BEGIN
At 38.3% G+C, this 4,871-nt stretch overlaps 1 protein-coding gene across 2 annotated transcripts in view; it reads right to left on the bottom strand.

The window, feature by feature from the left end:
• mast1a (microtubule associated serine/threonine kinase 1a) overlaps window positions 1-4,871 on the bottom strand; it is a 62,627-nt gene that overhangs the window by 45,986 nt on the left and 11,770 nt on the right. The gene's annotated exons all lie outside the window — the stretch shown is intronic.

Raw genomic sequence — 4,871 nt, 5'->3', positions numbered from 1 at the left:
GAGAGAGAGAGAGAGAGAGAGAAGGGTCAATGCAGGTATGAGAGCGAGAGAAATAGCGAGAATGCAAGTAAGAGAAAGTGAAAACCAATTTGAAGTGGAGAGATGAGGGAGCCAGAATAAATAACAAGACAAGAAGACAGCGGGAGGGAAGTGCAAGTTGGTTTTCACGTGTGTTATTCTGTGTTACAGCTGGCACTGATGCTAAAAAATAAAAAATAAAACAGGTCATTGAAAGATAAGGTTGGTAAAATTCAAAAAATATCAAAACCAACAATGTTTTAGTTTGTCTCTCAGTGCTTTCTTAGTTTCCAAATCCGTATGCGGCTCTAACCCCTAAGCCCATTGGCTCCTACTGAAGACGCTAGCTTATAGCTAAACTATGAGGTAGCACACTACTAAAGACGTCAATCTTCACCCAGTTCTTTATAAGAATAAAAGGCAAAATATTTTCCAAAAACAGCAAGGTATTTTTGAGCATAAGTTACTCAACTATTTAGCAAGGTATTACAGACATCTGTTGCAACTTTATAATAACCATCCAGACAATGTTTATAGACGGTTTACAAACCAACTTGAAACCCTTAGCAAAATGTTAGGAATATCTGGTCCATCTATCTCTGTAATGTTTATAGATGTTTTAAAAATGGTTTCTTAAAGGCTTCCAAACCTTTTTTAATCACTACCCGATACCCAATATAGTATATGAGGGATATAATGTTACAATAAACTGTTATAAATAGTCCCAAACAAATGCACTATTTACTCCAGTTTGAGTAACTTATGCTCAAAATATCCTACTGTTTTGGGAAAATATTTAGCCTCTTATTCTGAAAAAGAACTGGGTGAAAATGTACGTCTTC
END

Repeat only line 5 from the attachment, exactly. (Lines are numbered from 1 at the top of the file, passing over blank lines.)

GAGAGAGAGAGAGAGAGAGAGAAGGGTCAATGCAGGTATGAGAGCGAGAGAAATAGCGAGAATGCAAGTAAGAGAAAGTGAAAACCAATTTGAAGTGGAGAGATGAGGGAGCCAGAATAAATAACAAGACAAGAAGACAGCGGGAGGGAAGTGCAAGTTGGTTTTCACGTGTGTTATTCTGTGTTACAGCTGGCACTGATGCTAAAAAATAAAAAATAAAACAGGTCATTGAAAGATAAGGTTGGTAAAATTCAAAAAATATCAAAACCAACAATGTTTTAGTTTGTCTCTCAGTGCTTTCTTAGTTTCCAAATCCGTATGCGGCTCTAACCCCTAAGCCCATTGGCTCCTACTGAAGACGCTAGCTTATAGCTAAACTATGAGGTAGCACACTACTAAAGACGTCAATCTTCACCCAGTTCTTTATAAGAATAAAAGGCAAAATATTTTCCAAAAACAGCAAGGTATTTTTGAGCATAAGTTACTCAACTATTTAGCAAGGTATTACAGACATCTGTTGCAACTTTATAATAACCATCCAGACAATGTTTATAGACGGTTTACAAACCAACTTGAAACCCTTAGCAAAATGTTAGGAATATCTGGTCCATCTATCTCTGTAATGTTTATAGATGTTTTAAAAATGGTTTCTTAAAGGCTTCCAAACCTTTTTTAATCACTACCCGATACCCAATATAGTATATGAGGGATATAATGTTACAATAAACTGTTATAAATAGTCCCAAACAAATGCACTATTTACTCCAGTTTGAGTAACTTATGCTCAAAATATCCTACTGTTTTGGGAAAATATTTAGCCTCTTATTCTGAAAAAGAACTGGGTGAAAATGTACGTCTTC